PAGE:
5. EUTROPHICATION OF LAKES. Like winds and sunsets, wild things were taken far granted until progress began to do away with them. - Aldo Leopold, A Sand County Almanac. 5.1. INTRODUCTION.
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Like winds and sunsets, wild things were taken far granted until progress began to do away with them.
- Aldo Leopold, A Sand County Almanac
Thermal stratification causes a high concentra-tion of oxygen in near-surface waters, but the dissolved oxygen cannot mix vertically, and deep water eventually becomes anoxic. Anoxic conditions in the bottom waters and sediments cause anaerobic decomposition and the release of nutrients (phos-phate, ammonia, dissolved iron).
Figure 5.2. Regulation of the chemical composition of natural waters by algae.
Ratio of nitrate to phosphate in surface ocean waters.
Assuming the stoichiometric relationship for algal protoplasm, estimate the nutrient uptake rate for nitrate and CO2 in Lake Ontario. It was observed that 5µg per liter of phosphate was removed from the euphotic zone during the month of May in Lake Ontario. What is the rate of phytoplankton production in biomass, dry weight?
Solution: Use stoichiometric ratios to convert from phosphorus to biomass.
(31 days) (18.5 μgL-1 d-1) = 573 µg L-1 algae
0.57 mg L-1 of algae grew during the month of May in Lake Ontario
μmax – maximum growth rate, S – substrate or nutrient concentration, Ks – half-saturation constant.
and a multiplicative analogue:
Figure 5.4. Response curves of algal growth rates to limiting nutrients, light, and temperature.
Estimate the resulting growth rate for diatom phytoplankton in the Great Lakes by three different methods for the following data if the maximum growth rate is 1.0 per day.
- Liebig’s law of the minimum.
- Electrical resistance analogy.
- Multiplicative algorithm.
Solution: a) Monod kinetic expressions:
Liebig: the min growth rate is the appropriate choice the answer is 0.2 d-1.
All three nutrients contribute to an overall growth rate.
c) Multiplicative algorithm:
The multiplicative law also includes limitation due to all three nutrients, and it result in the lowest predicted growth rate of all three methods.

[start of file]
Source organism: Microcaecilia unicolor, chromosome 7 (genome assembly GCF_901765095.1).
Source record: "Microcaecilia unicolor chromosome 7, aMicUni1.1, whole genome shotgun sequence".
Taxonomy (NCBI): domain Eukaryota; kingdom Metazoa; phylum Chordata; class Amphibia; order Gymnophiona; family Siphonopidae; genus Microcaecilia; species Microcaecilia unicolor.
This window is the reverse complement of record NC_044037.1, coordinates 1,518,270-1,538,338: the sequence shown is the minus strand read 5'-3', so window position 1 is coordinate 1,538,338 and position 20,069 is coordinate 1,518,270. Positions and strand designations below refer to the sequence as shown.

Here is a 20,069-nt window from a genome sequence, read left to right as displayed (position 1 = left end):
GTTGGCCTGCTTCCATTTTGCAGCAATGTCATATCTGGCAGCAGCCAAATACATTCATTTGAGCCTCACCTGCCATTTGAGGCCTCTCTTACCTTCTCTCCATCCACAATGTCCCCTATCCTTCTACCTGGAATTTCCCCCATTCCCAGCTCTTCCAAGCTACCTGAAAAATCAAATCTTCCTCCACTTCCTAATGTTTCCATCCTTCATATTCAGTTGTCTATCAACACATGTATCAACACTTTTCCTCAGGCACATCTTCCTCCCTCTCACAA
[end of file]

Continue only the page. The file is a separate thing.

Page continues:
Experiment studies with all three nutrients in combination would be needed to confirm which model is most accurate.
V – lake volume; P – total phosphorus concentration; Qin – inflow rate; Pin – inflow total phosphorus concentration; ks – first-order sedimen-tation coefficient, Q – outflow rate.
α – ratio of particulate P to total P, vs – mean particle settling velocity, H – mean depth of the lake
τ – hydraulic detention time.
Lake Lyndon B. Johnson is a flood control and recreational reservoir along a chain of reservoirs in central Texas along the Colorado River. It has an average hydraulic detention time of 80 days, a volume of 1.71 × 108 m3, and a mean depth of 6.7 m. The ratio of particulate to total phosphorus concentration in the lake is 0.7, and the mean particle settling velocity is 0.1 m d-1. If the flow-weighted average inflow concentration of total phosphorus to Lake LBJ is 72 µg L-1, estimate the average annual total phosphorus concentration in the lake.
A plot of the fraction of total P remaining in any lake as a function of the dimensionless number ksτ is given by Figure 5.5. The fraction of total P removed to the lake sediments is equal to 0.454 (1 - P/Pin); the mass of total phosphorus entering the lake is 152 kg d-1 and the mass outflow is 83 kg d-1 (Figure 5.6).
Figure 5.5. Fraction of total P remaining in a lake as a function of the sedimentation coefficient ks times the detention time τ
Figure 5.6. Total P mass balance for Lake Lyndon B. Johnson in central Texas
νs – mean apparent settling velocity of total phosphorus.
ρ – hydraulic flushing rate of the lake (1/τ).
qs – surface overflow rate for the lake (Q/Asurf)
Figure 5.8. Relationship between summer levels of chlorophyll a and measured total phosphorus concentration for 143 lakes.
Figure 5.9. Dynamic model simulation of total phosphorus in the Great Lakes by Chapra.
Figure 5.12 illustrates a double phytoplankton bloom in Lake Ontario.
Schematic of an aquatic ecosystem
Flowchart for phosphorus kinetics in a dynamic ecosystem model
A dynamic eutrophication model calibration for Lake Ontario with two phytoplankton species (diatoms and nondiatoms)
Figure 5.13. Transport regime for a compartmentalized lake ecosystem model. Large arrows represent current flow (advection) and double; small arrows – mixing (dispersion) between compartments.
Vj – volume of the j-th comp.;
Cj – concentration of a conservative tracer in the j-th comp.;
Qij – flowrate from the j-th to the i-th adjacent comp.;
Eij – bulk dispersion coefficient between the j-th and the i-th adjacent comp.;
Aij – interfacial area between the j-th and the i-th adjacent comp.;
Ci – concentration of a conservative tracer in the i-th comp.;
lij – half-distance (connecting distance between the middle of the two adjacent compartments).
Figure 5.14. Ecosystem model for eutrophication assessments. Boxes represent state variables; solid arrows are mass fluxes; and dotted lines represent external forcing functions.
Rate Constants and Stoichiometric Coefficients for Dynamic Ecosystem Models